The remaining ingredients are more of a guideline, use what herbs, spices and aromatic stuffing items you have on hand. Plan on about 2 Tbs. of salt, pepper, dried herbs and spices per bird. Use a combination of Kosher, coarse sea salt (a good smoked salt is also a nice twist), black pepper, white pepper, red pepper, green pepper, smoky paprika, dried herbs (rosemary, thyme, marjoram, oregano, tarragon, sage), granulated garlic or garlic powder, and other spices such as coriander, cumin, fennel or Chinese 5, 10 or 12 spice. You’ll need 4 Tbs. of melted unsalted butter, olive oil, or combination (not necessary, but always makes the skin nice and golden brown and crispy!!). You can also add aromatics for stuffing inside the cavity if you wish, including onions, garlic, lemons, oranges, fresh herbs (same as the dried herbs), and ingredients such as cinnamon sticks, peppers, tea, kaffir lime leaves, ginger and star anise.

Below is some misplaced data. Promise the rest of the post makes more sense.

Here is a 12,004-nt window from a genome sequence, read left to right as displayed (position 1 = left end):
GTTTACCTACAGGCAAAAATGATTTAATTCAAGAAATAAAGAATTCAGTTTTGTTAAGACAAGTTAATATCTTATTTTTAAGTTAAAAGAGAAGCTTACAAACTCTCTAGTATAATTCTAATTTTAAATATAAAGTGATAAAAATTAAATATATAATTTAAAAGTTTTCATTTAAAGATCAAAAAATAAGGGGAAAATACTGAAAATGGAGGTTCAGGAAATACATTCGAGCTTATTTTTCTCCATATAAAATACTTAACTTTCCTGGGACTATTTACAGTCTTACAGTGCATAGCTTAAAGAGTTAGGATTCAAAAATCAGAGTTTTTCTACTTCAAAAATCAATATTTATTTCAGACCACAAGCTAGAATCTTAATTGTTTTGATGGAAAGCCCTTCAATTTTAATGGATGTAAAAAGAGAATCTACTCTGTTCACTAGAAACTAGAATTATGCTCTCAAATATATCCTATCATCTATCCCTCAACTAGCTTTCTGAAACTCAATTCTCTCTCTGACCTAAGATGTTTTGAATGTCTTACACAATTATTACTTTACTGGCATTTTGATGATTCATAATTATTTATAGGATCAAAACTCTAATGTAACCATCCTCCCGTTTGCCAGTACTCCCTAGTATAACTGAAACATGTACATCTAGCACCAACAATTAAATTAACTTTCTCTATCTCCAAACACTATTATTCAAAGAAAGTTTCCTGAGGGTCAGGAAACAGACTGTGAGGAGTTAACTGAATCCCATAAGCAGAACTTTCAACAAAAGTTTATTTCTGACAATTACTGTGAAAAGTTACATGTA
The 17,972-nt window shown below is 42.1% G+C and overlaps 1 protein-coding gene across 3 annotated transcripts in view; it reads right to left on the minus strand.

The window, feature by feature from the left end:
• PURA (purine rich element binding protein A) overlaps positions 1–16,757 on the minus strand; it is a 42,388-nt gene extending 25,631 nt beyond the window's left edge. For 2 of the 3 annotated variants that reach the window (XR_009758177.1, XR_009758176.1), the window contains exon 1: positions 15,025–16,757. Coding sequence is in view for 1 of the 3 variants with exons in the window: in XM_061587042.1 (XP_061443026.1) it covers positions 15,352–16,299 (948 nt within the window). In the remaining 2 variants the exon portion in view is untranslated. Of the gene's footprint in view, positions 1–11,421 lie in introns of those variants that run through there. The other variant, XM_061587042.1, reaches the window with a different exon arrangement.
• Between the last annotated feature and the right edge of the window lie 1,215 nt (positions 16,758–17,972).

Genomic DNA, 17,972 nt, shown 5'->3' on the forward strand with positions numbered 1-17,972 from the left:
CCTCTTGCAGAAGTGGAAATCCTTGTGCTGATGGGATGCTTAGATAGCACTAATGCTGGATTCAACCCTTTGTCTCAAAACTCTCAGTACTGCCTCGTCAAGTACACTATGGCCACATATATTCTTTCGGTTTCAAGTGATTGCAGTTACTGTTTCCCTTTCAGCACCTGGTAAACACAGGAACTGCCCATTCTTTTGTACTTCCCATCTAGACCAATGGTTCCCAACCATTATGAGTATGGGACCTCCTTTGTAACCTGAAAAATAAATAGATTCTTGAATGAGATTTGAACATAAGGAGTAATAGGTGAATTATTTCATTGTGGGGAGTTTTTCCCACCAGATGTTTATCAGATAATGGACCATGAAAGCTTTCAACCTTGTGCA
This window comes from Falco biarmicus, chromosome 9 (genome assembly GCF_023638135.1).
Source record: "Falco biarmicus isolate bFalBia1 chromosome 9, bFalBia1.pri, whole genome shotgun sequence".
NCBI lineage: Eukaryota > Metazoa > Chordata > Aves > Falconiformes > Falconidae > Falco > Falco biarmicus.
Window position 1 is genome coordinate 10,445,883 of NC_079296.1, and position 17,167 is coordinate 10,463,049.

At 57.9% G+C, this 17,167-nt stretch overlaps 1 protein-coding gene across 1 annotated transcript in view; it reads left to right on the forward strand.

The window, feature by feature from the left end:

Preheat oven to 375 degrees, place rack on lower third of oven. Rinse the chicken inside and out, pat dry with paper towels. Place a rack into a roasting pan. Sprinkle chicken liberally with salt mixture top and bottom, inside and out, pat lightly to make sure it sticks. Place chicken on rack, stuff with aromatics, drizzle with butter and place pan in the oven. After 20 minutes, add water, beer, white wine, or combination to the bottom of the pan (keeps drippings from burning). Don’t add liquid if the bird is not on a rack or elevated. Roast for total of 75 minutes for one 3 lb. bird, and up to 1 hour and 35 minutes for two. Check using a thermometer, placed in the thickest part of the thigh (temperature should be approximately 180 degrees, allowing for carry over cooking to ensure that it reaches 185 degrees). Remove pan from oven, and let rest for at least ten minutes before carving.